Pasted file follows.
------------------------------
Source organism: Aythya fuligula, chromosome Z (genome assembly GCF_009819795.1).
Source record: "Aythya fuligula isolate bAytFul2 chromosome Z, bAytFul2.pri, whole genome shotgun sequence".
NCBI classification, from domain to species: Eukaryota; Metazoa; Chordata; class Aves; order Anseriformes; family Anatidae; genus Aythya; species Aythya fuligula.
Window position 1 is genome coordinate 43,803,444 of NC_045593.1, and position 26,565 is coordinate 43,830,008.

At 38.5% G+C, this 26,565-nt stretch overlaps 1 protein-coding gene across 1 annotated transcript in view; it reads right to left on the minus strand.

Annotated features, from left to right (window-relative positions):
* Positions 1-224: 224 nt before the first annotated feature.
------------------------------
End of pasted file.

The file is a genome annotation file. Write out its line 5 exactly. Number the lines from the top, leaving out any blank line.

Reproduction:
At 38.5% G+C, this 26,565-nt stretch overlaps 1 protein-coding gene across 1 annotated transcript in view; it reads right to left on the minus strand.